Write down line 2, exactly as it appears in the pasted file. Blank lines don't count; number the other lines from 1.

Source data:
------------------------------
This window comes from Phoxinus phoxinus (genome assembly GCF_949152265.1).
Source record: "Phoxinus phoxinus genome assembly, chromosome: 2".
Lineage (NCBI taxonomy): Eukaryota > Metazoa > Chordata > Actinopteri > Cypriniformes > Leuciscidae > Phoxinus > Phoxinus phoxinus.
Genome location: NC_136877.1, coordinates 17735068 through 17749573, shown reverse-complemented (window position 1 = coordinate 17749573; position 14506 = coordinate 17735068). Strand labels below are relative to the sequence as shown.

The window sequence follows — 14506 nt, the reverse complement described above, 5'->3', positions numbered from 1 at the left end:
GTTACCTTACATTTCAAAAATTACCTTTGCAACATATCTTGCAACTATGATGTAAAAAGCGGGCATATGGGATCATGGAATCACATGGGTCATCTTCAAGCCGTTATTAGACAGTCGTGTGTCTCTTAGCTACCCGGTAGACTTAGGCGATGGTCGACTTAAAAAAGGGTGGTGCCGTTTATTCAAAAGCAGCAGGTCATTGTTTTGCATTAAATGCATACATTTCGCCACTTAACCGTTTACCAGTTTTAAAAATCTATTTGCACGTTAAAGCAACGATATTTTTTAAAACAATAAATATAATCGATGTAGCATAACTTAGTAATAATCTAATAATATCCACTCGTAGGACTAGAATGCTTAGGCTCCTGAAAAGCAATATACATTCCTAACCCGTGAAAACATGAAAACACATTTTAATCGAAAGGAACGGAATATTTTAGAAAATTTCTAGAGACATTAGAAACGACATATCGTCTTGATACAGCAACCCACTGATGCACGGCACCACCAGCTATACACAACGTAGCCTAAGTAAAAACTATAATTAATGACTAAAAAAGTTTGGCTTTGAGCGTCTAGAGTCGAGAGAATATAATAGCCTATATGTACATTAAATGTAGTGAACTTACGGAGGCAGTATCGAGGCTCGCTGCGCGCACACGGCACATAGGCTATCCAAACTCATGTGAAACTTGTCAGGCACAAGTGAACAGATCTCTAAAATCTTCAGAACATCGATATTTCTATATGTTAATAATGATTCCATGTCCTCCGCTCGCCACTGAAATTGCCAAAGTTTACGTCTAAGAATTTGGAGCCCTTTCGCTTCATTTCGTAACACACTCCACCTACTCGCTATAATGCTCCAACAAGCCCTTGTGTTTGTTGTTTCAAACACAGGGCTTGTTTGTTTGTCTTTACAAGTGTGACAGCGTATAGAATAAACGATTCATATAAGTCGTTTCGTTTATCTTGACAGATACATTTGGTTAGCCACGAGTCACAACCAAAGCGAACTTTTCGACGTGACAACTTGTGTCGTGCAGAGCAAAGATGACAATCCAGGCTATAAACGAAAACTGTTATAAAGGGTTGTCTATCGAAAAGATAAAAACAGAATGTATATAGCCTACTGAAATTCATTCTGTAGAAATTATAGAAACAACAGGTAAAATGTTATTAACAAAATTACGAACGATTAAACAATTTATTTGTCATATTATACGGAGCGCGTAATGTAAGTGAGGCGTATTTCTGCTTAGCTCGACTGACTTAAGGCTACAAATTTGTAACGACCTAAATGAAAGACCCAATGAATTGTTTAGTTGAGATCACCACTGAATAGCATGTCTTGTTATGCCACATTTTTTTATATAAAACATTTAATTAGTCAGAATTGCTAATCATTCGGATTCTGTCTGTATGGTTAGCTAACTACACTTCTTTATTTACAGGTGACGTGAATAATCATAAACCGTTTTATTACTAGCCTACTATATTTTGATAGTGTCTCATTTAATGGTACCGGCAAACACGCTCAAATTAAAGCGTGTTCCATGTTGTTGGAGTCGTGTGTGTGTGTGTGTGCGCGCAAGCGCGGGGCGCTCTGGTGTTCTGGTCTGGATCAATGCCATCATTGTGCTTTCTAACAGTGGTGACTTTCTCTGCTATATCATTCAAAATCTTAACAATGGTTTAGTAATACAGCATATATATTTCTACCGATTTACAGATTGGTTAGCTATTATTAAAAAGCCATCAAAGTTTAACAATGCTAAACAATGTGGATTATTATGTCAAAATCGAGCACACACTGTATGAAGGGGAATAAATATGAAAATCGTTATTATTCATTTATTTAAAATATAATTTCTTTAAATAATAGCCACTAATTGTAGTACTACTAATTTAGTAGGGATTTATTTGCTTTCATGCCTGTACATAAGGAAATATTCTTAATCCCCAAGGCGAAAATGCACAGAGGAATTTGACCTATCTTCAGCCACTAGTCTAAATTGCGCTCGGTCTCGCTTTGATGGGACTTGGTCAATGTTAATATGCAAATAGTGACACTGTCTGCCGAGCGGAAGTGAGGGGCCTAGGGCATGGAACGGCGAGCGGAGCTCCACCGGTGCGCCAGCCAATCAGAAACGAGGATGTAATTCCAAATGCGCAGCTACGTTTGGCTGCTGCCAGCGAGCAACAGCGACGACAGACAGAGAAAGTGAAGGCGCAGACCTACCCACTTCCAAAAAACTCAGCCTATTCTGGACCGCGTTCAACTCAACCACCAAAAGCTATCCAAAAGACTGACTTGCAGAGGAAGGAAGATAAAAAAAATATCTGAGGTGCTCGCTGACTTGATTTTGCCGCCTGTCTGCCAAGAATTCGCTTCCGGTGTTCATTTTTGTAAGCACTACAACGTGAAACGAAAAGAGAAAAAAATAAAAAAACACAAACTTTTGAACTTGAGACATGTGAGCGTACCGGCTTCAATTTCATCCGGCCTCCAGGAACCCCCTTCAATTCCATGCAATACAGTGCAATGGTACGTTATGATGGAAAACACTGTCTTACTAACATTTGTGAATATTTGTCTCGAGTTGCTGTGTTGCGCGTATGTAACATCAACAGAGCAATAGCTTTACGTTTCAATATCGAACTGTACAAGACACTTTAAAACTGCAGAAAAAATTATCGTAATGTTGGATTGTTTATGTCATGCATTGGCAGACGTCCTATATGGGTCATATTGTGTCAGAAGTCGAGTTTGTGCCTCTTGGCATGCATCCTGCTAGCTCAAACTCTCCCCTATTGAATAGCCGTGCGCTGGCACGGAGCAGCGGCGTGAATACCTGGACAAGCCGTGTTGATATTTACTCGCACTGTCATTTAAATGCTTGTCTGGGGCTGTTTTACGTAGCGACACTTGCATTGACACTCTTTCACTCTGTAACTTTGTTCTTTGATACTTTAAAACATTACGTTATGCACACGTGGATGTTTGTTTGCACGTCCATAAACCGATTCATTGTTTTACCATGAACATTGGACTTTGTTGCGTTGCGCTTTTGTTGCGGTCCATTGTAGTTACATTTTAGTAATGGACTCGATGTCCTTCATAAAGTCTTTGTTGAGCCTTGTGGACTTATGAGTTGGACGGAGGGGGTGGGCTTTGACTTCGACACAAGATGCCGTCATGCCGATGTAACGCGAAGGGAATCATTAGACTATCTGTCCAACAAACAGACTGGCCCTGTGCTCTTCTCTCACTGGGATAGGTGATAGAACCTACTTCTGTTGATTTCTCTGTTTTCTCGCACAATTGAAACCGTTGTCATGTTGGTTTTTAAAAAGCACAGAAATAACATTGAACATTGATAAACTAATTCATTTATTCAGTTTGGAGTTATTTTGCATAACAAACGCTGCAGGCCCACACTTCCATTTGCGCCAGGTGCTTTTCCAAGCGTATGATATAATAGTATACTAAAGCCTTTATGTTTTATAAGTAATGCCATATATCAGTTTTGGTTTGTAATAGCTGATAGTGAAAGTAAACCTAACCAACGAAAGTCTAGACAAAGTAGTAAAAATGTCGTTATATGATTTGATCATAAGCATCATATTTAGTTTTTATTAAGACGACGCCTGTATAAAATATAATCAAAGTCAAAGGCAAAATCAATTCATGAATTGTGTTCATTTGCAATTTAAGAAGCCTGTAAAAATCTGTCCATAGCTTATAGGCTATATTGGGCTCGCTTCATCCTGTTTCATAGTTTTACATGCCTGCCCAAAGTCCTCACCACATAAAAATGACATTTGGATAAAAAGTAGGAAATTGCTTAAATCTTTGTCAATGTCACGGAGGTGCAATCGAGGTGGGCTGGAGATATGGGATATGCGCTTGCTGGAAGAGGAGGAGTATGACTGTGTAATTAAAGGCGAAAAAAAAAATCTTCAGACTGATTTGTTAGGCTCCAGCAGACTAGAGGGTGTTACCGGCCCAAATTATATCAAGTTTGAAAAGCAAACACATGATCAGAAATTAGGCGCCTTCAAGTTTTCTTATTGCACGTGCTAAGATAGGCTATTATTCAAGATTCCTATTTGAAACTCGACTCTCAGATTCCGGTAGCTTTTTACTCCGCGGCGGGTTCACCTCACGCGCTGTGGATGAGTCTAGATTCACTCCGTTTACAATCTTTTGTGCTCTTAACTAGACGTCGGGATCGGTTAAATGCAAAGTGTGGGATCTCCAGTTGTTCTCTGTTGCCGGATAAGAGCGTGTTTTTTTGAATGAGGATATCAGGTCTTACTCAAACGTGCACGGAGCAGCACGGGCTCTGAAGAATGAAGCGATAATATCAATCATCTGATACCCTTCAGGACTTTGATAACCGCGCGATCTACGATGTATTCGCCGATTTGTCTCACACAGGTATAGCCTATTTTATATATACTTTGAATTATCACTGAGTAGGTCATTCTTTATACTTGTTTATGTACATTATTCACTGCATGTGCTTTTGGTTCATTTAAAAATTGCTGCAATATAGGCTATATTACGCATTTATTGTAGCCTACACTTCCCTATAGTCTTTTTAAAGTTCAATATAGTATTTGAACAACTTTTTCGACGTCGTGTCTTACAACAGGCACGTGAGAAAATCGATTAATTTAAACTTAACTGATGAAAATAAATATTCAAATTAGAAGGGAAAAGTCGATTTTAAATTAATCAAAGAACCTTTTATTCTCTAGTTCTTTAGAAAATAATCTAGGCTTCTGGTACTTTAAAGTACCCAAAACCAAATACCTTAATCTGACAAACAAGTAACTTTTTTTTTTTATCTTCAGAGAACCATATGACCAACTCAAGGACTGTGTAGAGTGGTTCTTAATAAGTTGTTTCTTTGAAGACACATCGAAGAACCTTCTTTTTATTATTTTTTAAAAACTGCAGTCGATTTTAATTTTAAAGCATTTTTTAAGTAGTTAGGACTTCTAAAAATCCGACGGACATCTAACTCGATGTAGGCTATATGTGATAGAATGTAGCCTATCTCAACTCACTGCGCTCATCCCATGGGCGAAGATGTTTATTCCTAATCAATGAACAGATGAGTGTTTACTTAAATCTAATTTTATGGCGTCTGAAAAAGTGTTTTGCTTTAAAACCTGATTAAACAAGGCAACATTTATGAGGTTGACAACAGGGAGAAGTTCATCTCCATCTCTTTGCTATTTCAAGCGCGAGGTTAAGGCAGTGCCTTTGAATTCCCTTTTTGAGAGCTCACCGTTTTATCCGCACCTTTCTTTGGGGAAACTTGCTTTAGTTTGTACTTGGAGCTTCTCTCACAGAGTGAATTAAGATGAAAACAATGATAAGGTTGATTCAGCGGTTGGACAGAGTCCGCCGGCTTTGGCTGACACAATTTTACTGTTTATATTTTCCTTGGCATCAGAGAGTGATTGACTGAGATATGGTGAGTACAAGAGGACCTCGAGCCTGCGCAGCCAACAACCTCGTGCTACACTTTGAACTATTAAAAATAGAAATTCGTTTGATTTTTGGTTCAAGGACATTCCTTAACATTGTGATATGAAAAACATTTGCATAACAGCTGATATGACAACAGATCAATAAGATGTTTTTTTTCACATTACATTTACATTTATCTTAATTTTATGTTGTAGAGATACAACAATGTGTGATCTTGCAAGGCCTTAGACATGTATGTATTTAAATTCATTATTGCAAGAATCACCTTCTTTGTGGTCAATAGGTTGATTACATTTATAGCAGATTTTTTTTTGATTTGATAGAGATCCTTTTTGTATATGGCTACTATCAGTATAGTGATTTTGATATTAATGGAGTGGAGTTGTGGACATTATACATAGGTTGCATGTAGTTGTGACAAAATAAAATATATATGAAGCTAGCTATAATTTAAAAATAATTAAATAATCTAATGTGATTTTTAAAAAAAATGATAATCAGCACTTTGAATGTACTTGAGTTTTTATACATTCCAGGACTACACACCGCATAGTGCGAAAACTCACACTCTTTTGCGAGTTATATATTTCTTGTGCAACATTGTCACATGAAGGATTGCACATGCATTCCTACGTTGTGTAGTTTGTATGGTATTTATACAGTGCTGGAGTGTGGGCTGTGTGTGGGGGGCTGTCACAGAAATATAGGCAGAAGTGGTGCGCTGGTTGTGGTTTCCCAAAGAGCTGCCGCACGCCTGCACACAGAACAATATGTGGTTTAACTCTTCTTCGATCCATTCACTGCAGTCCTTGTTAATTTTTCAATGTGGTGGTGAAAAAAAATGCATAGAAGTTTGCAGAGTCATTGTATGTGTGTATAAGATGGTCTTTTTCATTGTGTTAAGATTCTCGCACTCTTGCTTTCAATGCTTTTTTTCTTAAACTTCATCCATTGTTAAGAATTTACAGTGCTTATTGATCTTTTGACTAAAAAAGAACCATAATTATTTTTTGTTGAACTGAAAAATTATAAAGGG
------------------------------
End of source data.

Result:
Source record: "Phoxinus phoxinus genome assembly, chromosome: 2".